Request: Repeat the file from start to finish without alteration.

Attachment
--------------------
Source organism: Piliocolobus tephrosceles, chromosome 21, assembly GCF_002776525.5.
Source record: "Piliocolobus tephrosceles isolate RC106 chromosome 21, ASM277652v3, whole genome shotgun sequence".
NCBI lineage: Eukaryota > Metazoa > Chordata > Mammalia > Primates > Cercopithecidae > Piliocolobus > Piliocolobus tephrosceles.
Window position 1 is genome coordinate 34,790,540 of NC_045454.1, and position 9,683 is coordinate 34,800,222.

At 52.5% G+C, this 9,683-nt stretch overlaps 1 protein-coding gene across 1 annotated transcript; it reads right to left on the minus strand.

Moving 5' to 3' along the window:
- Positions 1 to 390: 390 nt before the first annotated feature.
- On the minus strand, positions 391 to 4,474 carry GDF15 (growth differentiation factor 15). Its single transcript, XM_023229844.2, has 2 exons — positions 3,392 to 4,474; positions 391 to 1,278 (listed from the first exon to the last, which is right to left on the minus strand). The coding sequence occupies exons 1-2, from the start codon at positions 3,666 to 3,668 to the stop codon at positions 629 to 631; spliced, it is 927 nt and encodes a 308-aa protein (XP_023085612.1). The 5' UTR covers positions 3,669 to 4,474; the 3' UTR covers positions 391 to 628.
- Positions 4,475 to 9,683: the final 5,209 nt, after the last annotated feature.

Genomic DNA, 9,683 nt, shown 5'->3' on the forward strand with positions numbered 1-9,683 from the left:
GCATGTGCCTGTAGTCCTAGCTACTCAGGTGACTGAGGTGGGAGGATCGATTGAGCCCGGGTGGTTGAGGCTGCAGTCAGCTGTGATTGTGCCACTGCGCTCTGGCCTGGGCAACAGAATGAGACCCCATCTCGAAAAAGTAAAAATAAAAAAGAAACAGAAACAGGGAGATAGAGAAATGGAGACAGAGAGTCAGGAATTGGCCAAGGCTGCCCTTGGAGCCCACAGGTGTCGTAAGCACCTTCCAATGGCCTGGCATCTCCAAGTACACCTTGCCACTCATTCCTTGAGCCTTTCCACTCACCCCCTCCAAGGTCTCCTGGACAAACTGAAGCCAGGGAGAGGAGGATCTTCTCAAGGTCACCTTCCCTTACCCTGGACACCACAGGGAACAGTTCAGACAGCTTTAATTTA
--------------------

Source organism: Piliocolobus tephrosceles, chromosome 21, assembly GCF_002776525.5.
Source record: "Piliocolobus tephrosceles isolate RC106 chromosome 21, ASM277652v3, whole genome shotgun sequence".
NCBI lineage: Eukaryota > Metazoa > Chordata > Mammalia > Primates > Cercopithecidae > Piliocolobus > Piliocolobus tephrosceles.
Window position 1 is genome coordinate 34,790,540 of NC_045454.1, and position 9,683 is coordinate 34,800,222.

At 52.5% G+C, this 9,683-nt stretch overlaps 1 protein-coding gene across 1 annotated transcript; it reads right to left on the minus strand.

Moving 5' to 3' along the window:
- Positions 1 to 390: 390 nt before the first annotated feature.
- On the minus strand, positions 391 to 4,474 carry GDF15 (growth differentiation factor 15). Its single transcript, XM_023229844.2, has 2 exons — positions 3,392 to 4,474; positions 391 to 1,278 (listed from the first exon to the last, which is right to left on the minus strand). The coding sequence occupies exons 1-2, from the start codon at positions 3,666 to 3,668 to the stop codon at positions 629 to 631; spliced, it is 927 nt and encodes a 308-aa protein (XP_023085612.1). The 5' UTR covers positions 3,669 to 4,474; the 3' UTR covers positions 391 to 628.
- Positions 4,475 to 9,683: the final 5,209 nt, after the last annotated feature.

Genomic DNA, 9,683 nt, shown 5'->3' on the forward strand with positions numbered 1-9,683 from the left:
GCATGTGCCTGTAGTCCTAGCTACTCAGGTGACTGAGGTGGGAGGATCGATTGAGCCCGGGTGGTTGAGGCTGCAGTCAGCTGTGATTGTGCCACTGCGCTCTGGCCTGGGCAACAGAATGAGACCCCATCTCGAAAAAGTAAAAATAAAAAAGAAACAGAAACAGGGAGATAGAGAAATGGAGACAGAGAGTCAGGAATTGGCCAAGGCTGCCCTTGGAGCCCACAGGTGTCGTAAGCACCTTCCAATGGCCTGGCATCTCCAAGTACACCTTGCCACTCATTCCTTGAGCCTTTCCACTCACCCCCTCCAAGGTCTCCTGGACAAACTGAAGCCAGGGAGAGGAGGATCTTCTCAAGGTCACCTTCCCTTACCCTGGACACCACAGGGAACAGTTCAGACAGCTTTAATTTA